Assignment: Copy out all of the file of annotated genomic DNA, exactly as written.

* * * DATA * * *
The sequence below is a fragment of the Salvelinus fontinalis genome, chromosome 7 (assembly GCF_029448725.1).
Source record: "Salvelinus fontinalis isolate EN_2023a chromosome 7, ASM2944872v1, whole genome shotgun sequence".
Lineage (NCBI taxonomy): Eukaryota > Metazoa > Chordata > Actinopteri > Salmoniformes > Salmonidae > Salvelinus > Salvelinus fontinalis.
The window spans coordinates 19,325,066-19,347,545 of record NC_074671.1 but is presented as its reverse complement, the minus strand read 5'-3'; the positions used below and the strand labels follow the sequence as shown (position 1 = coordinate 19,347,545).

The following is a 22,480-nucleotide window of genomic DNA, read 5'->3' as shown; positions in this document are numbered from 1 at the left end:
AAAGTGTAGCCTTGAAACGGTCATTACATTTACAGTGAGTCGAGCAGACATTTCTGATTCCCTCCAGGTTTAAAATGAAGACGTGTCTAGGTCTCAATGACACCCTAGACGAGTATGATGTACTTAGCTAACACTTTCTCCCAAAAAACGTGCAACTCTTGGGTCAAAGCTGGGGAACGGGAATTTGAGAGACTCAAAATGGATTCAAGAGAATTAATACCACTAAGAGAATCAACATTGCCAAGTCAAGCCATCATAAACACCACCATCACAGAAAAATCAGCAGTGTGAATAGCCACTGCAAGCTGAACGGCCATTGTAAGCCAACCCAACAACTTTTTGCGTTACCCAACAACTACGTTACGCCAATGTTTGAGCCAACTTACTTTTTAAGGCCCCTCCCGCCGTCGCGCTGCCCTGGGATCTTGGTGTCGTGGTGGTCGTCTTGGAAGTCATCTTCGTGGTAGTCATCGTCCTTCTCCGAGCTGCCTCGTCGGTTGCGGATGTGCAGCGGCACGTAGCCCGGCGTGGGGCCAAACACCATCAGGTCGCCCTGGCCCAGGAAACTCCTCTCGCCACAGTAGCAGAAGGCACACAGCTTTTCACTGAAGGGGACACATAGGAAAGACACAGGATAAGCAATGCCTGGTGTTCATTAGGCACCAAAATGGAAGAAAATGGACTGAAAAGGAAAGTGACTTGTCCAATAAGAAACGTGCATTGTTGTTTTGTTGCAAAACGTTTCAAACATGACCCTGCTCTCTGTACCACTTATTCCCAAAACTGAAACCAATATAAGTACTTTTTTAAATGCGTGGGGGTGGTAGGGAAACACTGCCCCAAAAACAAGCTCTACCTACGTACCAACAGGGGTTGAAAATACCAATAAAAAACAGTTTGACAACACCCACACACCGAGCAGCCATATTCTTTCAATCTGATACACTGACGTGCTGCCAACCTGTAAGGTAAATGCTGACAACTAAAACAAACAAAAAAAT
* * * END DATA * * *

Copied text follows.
The sequence below is a fragment of the Salvelinus fontinalis genome, chromosome 7 (assembly GCF_029448725.1).
Source record: "Salvelinus fontinalis isolate EN_2023a chromosome 7, ASM2944872v1, whole genome shotgun sequence".
Lineage (NCBI taxonomy): Eukaryota > Metazoa > Chordata > Actinopteri > Salmoniformes > Salmonidae > Salvelinus > Salvelinus fontinalis.
The window spans coordinates 19,325,066-19,347,545 of record NC_074671.1 but is presented as its reverse complement, the minus strand read 5'-3'; the positions used below and the strand labels follow the sequence as shown (position 1 = coordinate 19,347,545).

The following is a 22,480-nucleotide window of genomic DNA, read 5'->3' as shown; positions in this document are numbered from 1 at the left end:
AAAGTGTAGCCTTGAAACGGTCATTACATTTACAGTGAGTCGAGCAGACATTTCTGATTCCCTCCAGGTTTAAAATGAAGACGTGTCTAGGTCTCAATGACACCCTAGACGAGTATGATGTACTTAGCTAACACTTTCTCCCAAAAAACGTGCAACTCTTGGGTCAAAGCTGGGGAACGGGAATTTGAGAGACTCAAAATGGATTCAAGAGAATTAATACCACTAAGAGAATCAACATTGCCAAGTCAAGCCATCATAAACACCACCATCACAGAAAAATCAGCAGTGTGAATAGCCACTGCAAGCTGAACGGCCATTGTAAGCCAACCCAACAACTTTTTGCGTTACCCAACAACTACGTTACGCCAATGTTTGAGCCAACTTACTTTTTAAGGCCCCTCCCGCCGTCGCGCTGCCCTGGGATCTTGGTGTCGTGGTGGTCGTCTTGGAAGTCATCTTCGTGGTAGTCATCGTCCTTCTCCGAGCTGCCTCGTCGGTTGCGGATGTGCAGCGGCACGTAGCCCGGCGTGGGGCCAAACACCATCAGGTCGCCCTGGCCCAGGAAACTCCTCTCGCCACAGTAGCAGAAGGCACACAGCTTTTCACTGAAGGGGACACATAGGAAAGACACAGGATAAGCAATGCCTGGTGTTCATTAGGCACCAAAATGGAAGAAAATGGACTGAAAAGGAAAGTGACTTGTCCAATAAGAAACGTGCATTGTTGTTTTGTTGCAAAACGTTTCAAACATGACCCTGCTCTCTGTACCACTTATTCCCAAAACTGAAACCAATATAAGTACTTTTTTAAATGCGTGGGGGTGGTAGGGAAACACTGCCCCAAAAACAAGCTCTACCTACGTACCAACAGGGGTTGAAAATACCAATAAAAAACAGTTTGACAACACCCACACACCGAGCAGCCATATTCTTTCAATCTGATACACTGACGTGCTGCCAACCTGTAAGGTAAATGCTGACAACTAAAACAAACAAAAAAAT